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Google restricts election-related queries for its Gemini chatbot

Google is restricting election-related searches for its Gemini chatbot. The modifications have already been implemented in the US and India, where citizens will vote this spring.  

“Out of an abundance of caution on such an important topic, we have begun to roll out restrictions on the types of election-related queries for which Gemini will return responses,” Google said in a blog post published on Tuesday. “We take our responsibility for providing high-quality information for these types of queries seriously, and are continuously working to improve our protections.” 

A Google spokeswoman told CNBC that the modifications are consistent with the company’s intended approach to elections.  

“As we shared last December, in preparation for the many elections happening around the world in 2024 and out of an abundance of caution, we’re restricting the types of election-related queries for which Gemini will return responses,” a spokesman for Gemini said. 

The announcement comes after Google removed its artificial intelligence picture production tool last month following a series of issues, including historical mistakes and divisive responses. The picture generator was first unveiled in February as part of a major rebranding effort by Google through Gemini, the company’s core suite of AI models.  

“We have taken the feature offline while we fix that,” Demis Hassabis, CEO of Google’s DeepMind, stated last month at a panel at the Mobile World Congress convention in Barcelona. “We are hoping to have that back online very shortly in the next couple of weeks, few weeks.” He also stated that the device was not “working the way we intended.” 

The disclosure comes as tech platforms prepare for a massive year of global elections that will influence up to four billion people across more than 40 countries. The proliferation of AI-produced material has raised severe election-related misinformation worries, with the amount of generated deepfakes increasing by 900% year on year, according to statistics from machine learning startup Clarity.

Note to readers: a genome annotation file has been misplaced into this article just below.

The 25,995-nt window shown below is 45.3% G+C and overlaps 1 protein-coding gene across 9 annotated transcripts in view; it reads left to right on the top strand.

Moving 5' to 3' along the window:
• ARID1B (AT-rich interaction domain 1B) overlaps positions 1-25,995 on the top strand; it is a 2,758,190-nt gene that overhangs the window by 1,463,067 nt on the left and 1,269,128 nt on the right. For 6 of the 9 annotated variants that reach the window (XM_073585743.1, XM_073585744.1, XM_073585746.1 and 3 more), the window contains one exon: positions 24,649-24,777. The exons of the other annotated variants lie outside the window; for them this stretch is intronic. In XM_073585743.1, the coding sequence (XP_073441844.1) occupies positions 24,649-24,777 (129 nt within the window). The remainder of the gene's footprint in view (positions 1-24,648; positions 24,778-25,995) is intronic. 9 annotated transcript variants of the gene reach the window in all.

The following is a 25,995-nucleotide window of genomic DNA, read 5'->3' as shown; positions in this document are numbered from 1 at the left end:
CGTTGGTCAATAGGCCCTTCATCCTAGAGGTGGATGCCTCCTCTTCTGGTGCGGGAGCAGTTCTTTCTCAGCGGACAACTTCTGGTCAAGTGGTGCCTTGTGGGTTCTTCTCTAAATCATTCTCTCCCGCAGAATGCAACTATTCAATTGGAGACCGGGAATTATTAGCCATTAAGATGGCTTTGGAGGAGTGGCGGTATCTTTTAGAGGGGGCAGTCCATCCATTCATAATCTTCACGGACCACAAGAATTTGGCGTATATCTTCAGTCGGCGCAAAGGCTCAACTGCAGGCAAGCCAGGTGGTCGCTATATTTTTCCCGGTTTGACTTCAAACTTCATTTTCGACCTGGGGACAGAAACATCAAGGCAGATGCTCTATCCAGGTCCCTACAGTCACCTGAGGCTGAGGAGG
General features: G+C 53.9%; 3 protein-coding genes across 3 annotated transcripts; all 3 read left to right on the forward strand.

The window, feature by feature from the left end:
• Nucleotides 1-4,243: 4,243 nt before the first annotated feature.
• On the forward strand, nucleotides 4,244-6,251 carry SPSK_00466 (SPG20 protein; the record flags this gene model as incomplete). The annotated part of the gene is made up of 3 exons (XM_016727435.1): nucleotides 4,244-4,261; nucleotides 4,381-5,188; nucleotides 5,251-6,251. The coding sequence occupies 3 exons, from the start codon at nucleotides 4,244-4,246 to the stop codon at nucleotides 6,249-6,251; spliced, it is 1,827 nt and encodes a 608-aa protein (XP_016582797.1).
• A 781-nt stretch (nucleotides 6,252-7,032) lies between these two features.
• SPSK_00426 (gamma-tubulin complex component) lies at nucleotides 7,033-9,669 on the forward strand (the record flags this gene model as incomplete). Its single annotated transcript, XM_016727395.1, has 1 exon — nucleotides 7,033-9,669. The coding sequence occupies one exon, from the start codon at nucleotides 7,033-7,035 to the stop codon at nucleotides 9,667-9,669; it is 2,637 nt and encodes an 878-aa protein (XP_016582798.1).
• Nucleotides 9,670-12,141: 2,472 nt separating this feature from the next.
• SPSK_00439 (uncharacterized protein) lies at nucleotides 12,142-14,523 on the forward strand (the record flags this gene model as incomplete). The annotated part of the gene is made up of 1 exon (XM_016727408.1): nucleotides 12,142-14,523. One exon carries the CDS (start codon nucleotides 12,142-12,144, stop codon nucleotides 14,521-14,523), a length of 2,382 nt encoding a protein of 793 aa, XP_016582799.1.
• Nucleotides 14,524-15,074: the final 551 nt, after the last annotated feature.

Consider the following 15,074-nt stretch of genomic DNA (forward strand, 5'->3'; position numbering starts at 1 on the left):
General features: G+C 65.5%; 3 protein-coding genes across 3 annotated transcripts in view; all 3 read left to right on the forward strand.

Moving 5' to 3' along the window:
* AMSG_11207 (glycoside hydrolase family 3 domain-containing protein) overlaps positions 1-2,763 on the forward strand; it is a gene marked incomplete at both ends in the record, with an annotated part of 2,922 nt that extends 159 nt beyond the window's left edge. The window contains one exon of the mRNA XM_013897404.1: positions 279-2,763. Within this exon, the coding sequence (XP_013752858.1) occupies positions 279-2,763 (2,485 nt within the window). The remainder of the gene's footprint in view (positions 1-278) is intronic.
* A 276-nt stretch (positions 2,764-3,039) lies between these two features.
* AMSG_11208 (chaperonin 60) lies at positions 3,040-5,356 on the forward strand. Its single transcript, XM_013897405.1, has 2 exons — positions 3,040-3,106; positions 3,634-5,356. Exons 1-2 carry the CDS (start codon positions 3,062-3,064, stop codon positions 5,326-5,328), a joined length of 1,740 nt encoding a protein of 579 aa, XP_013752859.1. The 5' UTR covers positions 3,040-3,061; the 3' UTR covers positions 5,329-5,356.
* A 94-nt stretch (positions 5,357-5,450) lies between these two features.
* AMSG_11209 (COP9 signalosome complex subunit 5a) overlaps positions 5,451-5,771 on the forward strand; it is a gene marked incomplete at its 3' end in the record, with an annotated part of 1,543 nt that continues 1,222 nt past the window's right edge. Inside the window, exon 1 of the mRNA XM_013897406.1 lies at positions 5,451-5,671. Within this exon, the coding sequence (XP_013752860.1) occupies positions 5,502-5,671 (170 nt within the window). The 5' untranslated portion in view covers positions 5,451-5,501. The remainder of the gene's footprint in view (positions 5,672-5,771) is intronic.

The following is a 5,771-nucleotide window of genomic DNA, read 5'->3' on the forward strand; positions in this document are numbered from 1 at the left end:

Election-related misinformation has been a big issue since the 2016 presidential campaign, when Russian actors sought to use inexpensive and simple methods to propagate erroneous content throughout social media. Lawmakers are now much more concerned about the rapid emergence of AI

“There is reason for serious concern about how AI could be used to mislead voters in campaigns,” Josh Becker, a California Democratic state legislator, told CNBC last month in an interview.  

The detection and watermarking methods used to detect deepfakes have not improved fast enough to maintain pace. Even if the platforms behind AI-generated photos and movies agree to include invisible watermarks and certain sorts of metadata, there are methods to circumvent those safeguards. At times, screenshotting can fool a detector. 

on recent months, Google has emphasized its commitment to developing and investing extensively on AI assistants or agents. The word is commonly used to describe a variety of technologies, including chatbots, coding assistants, and productivity tools.  

During Alphabet’s earnings call on January 30, CEO Sundar Pichai highlighted AI agents as a priority. Pichai stated that he eventually intends to give an AI agent that can accomplish more and more activities for a customer, even within Google Search – but he acknowledged that there is “a lot of execution ahead.” Similarly, CEOs from corporate behemoths such as Microsoft and Amazon reiterated their commitment to developing AI agents as productivity tools. 

Google’s Gemini redesign, app rollouts, and feature expansions were a first step toward “building a true AI assistant,” according to Sissie Hsiao, a vice president at Google and general manager for Google Assistant and Bard, on a February call with reporters.  



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